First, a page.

What are prescription CNS depressants?

Central Nervous System (CNS) depressants are medicines that include sedatives, tranquilizers, and hypnotics. These drugs can slow brain activity, making them useful for treating anxiety, panic, acute stress reactions, and sleep disorders.

CNS depressants cause drowsiness; sedatives are often prescribed to treat sleep disorders like insomnia and hypnotics can induce sleep, whereas tranquilizers are prescribed to treat anxiety or to relieve muscle spasms.

Learn more about CNS depressants here

Source: National Institute on Drug Abuse; National Institutes of Health; U.S. Department of Health and Human Services.

What are hallucinogens?

Hallucinogens are a diverse group of drugs that alter a person’s awareness of their surroundings as well as their own thoughts and feelings. They are commonly split into two categories: classic hallucinogens (such as LSD) and dissociative drugs (such as PCP). Both types of hallucinogens can cause hallucinations, or sensations and images that seem real though they are not. Additionally, dissociative drugs can cause users to feel out of control or disconnected from their body and environment.

Some hallucinogens are extracted from plants or mushrooms, and some are synthetic (human-made). Historically, people have used hallucinogens for religious or healing rituals. More recently, people report using these drugs for social or recreational purposes, including to have fun, deal with stress, have spiritual experiences, or just to feel different.

Learn more about hallucinogens here

Source: National Institute on Drug Abuse; National Institutes of Health; U.S. Department of Health and Human Services.

What is medical marijuana?

The term medical marijuana refers to using the whole, unprocessed marijuana plant or its basic extracts to treat symptoms of illness and other conditions. The U.S. Food and Drug Administration (FDA) has not recognized or approved the marijuana plant as medicine.

However, scientific study of the chemicals in marijuana, called cannabinoids, has led to two FDA-approved medications that contain cannabinoid chemicals in pill form. Continued research may lead to more medications.

Because the marijuana plant contains chemicals that may help treat a range of illnesses and symptoms, many people argue that it should be legal for medical purposes. In fact, a growing number of states have legalized marijuana for medical use.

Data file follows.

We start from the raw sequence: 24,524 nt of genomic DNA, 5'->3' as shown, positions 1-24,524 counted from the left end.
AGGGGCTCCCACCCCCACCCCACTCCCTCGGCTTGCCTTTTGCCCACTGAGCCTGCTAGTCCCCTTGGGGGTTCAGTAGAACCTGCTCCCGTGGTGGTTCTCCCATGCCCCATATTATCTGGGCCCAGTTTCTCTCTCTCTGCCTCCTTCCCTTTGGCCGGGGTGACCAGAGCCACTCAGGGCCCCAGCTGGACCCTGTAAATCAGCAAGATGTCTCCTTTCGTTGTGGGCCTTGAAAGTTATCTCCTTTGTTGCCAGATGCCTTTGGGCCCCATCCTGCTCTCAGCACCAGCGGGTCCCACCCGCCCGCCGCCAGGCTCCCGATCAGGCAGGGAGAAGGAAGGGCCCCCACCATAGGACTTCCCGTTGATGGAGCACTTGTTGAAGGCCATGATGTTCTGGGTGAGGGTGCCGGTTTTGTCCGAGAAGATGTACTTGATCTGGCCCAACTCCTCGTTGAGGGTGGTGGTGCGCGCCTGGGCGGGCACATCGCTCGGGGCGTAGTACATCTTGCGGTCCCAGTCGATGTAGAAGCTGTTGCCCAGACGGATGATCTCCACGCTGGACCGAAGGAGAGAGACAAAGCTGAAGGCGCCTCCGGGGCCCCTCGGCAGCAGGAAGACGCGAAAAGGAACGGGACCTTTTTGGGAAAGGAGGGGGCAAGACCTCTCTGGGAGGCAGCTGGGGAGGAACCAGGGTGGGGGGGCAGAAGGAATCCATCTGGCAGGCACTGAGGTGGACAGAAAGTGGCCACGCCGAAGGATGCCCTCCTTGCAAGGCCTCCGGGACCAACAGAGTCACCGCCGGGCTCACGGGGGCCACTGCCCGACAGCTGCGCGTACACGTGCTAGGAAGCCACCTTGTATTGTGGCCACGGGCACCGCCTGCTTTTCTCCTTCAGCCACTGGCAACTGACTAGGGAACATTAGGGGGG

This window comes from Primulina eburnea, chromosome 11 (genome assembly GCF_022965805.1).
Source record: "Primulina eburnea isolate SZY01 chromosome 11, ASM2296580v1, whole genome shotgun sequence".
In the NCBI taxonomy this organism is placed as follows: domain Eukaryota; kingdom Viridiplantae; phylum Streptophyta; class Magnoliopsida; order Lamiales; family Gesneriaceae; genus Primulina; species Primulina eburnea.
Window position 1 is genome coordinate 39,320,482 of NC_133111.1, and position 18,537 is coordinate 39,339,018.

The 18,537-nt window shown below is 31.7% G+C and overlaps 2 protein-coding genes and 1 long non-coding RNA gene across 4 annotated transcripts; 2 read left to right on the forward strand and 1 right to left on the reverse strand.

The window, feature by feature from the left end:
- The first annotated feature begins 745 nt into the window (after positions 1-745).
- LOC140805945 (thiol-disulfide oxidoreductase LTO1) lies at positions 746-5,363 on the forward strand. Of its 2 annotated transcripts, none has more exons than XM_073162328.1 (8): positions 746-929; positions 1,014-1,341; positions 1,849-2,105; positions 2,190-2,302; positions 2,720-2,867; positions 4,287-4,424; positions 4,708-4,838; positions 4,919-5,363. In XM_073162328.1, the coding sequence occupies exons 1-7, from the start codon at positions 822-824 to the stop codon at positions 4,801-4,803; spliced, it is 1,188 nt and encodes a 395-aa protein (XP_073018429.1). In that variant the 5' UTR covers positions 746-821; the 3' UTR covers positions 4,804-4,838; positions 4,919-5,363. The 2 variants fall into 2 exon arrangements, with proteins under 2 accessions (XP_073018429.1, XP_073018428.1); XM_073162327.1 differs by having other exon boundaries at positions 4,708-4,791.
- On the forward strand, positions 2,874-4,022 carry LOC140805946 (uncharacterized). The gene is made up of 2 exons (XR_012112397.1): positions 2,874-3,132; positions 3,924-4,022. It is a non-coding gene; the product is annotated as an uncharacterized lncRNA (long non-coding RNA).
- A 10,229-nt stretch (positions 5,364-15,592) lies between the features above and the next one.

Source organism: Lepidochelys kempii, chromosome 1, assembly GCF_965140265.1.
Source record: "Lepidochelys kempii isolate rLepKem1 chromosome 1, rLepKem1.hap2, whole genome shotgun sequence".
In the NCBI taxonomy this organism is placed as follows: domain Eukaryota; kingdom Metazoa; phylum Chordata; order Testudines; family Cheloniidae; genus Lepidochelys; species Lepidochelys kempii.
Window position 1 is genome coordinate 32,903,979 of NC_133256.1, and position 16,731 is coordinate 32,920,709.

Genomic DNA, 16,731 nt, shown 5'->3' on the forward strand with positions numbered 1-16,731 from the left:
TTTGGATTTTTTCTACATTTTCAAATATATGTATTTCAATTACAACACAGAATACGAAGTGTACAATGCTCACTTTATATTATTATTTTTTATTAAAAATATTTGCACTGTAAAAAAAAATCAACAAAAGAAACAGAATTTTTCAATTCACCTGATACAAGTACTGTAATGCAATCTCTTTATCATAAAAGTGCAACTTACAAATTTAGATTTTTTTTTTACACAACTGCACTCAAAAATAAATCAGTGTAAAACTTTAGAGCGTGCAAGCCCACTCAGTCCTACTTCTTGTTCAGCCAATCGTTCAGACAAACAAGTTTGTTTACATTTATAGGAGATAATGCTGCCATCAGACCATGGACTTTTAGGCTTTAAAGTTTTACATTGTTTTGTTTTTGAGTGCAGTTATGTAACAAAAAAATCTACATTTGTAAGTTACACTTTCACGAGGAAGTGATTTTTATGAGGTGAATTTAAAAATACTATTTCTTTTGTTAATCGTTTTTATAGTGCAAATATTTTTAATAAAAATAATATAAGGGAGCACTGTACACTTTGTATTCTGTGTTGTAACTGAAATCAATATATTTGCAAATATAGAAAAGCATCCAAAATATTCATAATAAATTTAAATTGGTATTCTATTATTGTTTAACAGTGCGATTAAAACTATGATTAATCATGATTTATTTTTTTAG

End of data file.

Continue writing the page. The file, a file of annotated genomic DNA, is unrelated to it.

Learn more about medical marijuana here

Source: National Institute on Drug Abuse; National Institutes of Health; U.S. Department of Health and Human Services.

Marijuana Concentrates

Cannabis plants are covered by microscopic, mushroom-shaped, hair-like compounds called trichomes. These outgrowths surround the budding marijuana flower and produce the plant’s cannabinoids. Different varieties of trichomes can be collected. The resulting products—collectively called cannabis concentrates—can contain very high levels of tetrahydrocannabinol, commonly referred to as THC, the psychotropic ingredient in marijuana. These THC-rich marijuana products may be vaporized and inhaled using a vape pen or through a process called dabbing.

Learn more about Marijuana Concentrates here

Source: National Institute on Drug Abuse; National Institutes of Health; U.S. Department of Health and Human Services.

What is MDMA?

3,4-methylenedioxy-methamphetamine (MDMA) is a synthetic drug that alters mood and perception (awareness of surrounding objects and conditions). It is chemically similar to both stimulants and hallucinogens, producing feelings of increased energy, pleasure, emotional warmth, and distorted sensory and time perception.

MDMA was initially popular in the nightclub scene and at all-night dance parties (“raves”), but the drug now affects a broader range of people who more commonly call the drug Ecstasy or Molly. 

Learn more about MDMA here

Source: National Institute on Drug Abuse; National Institutes of Health; U.S. Department of Health and Human Services.

What’s the relationship between drug use and viral infections?

People who engage in drug use or high-risk behaviors associated with drug use put themselves at risk for contracting or transmitting viral infections such as human immunodeficiency virus (HIV), acquired immune deficiency syndrome (AIDS), or hepatitis. This is because viruses spread through blood or other body fluids. It happens primarily in two ways: (1) when people inject drugs and share needles or other drug equipment and (2) when drugs impair judgment and people have unprotected sex with an infected partner. This can happen with both men and women.